I would have liked to make the title of this post a snappy reference to Night Train in Lisbon, one of my favourite books, but unfortunately we didn’t take a night train – just a very early BA flight from Heathrow. So my friend Hadleigh and I were up at 4am ready to jump on the night bus (close enough, right?) and were on the plane at 7, finally arriving in Lisbon at about 9.30 – in plenty of time to enjoy the whole first day there. Our other friend, Chris, joined us later, coming over from Luxembourg, where there are probably almost as many Portuguese people as there are in Lisbon anyway, but still…
So here are some of my impressions and highlights from my first trip to the Portuguese capital.
Portuguese is just like Spanish with a lisp, right?
Well, so we thought (or at least hoped) as all three of us speak Spanish. In fact, there is enough similarity between Spanish and Portuguese for us to be able to understand a small amount, especially if it’s written down. Signs and menus were easy enough, but as soon as people started speaking with their oddly Russian-sounding accent and myriad of ‘sh’ sounds where you expect a nice, clean, Spanish ‘s’, it was basically game over for the Spanish speakers. Still, we made good use of the odd few words we knew, even though our collective vocabulary basically consisted of ‘olá’, ‘bom dia/boas tardes’, ‘obrigado/a’ and ‘pastel de nata’. Like I said, we made good use of these, and at least managed to learn the words café com leite to order a coffee or three each day. One day, one day, I will definitely, probably learn some Portuguese.
Portuguese food (and beer) is great!
Personally I’m a big fan of trying out tiny local restaurants – the kind that real Portuguese people eat in. They don’t necessarily look at all special from the outside, but the food is great. But that becomes quite a bit trickier when you’re stumbling around the centre of Lisbon with a dozen waiters waving menus at you and trying to shove you inside their restaurant. That and the fact that we had to cater to the tastes and budget of all three of us. The highlight food-wise was probably our last night where a friend of Hadleigh’s who lives locally took us out to a fantastic all-you-can eat seafood buffet (unfortunately he drove us and it was out of town so I have no idea what the place was called) – where they brought us seemingly endless platters of hot and cold seafood – huge garlicky prawns in shells; cold, salty crab that you smash up with a hammer; funny, chewy tentacle-like goose barnacles and plenty of buttery bread. With all our meals we drank plenty of the popular local beers: either Sagres (which you pronounce like SAH-gresh – emphasis on the sa) or Super Bock. Beer is very cheap – you can easily get a small (half pint) beer for under a euro.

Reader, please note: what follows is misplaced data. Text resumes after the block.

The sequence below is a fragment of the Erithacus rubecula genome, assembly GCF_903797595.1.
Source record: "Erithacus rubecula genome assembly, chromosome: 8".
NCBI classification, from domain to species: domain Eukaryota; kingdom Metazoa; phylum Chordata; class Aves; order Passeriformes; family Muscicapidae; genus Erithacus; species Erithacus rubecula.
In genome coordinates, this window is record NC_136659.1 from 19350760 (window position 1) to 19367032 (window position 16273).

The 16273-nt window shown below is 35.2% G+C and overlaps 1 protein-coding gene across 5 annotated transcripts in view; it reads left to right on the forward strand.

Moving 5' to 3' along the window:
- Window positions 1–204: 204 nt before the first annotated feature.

Trams are awesome
I’ve always really loved trams and those in Lisbon are no exception. Of course you can get around by Metro (euro 1.40 per journey with the zapping ticket – kind of like a paper Oyster card – that you can buy at any machine), but the tram is more fun. There are both modern and retro ones in the city. The modern ones are convenient and air conditioned, but the retro ones are really characteristic. We took one up the hill to the castle – clinging on for dear life as it rattled up the hill rather terrifyingly.
You can also take the funicular up a couple of Lisbon’s many hills. I didn’t actually ride it because it cost 3.50 and I’m a cheapskate who’d rather hike up the hill – but it’s pretty neat. Lisbon is very hilly, so if you don’t feel like walking everywhere, the tram, metro and funicular system are a must. I love walking, even up hills, and it’s a great way to explore, but even so Lisbon is fairly large and you can’t get to certain destinations such as Belém without taking the tram.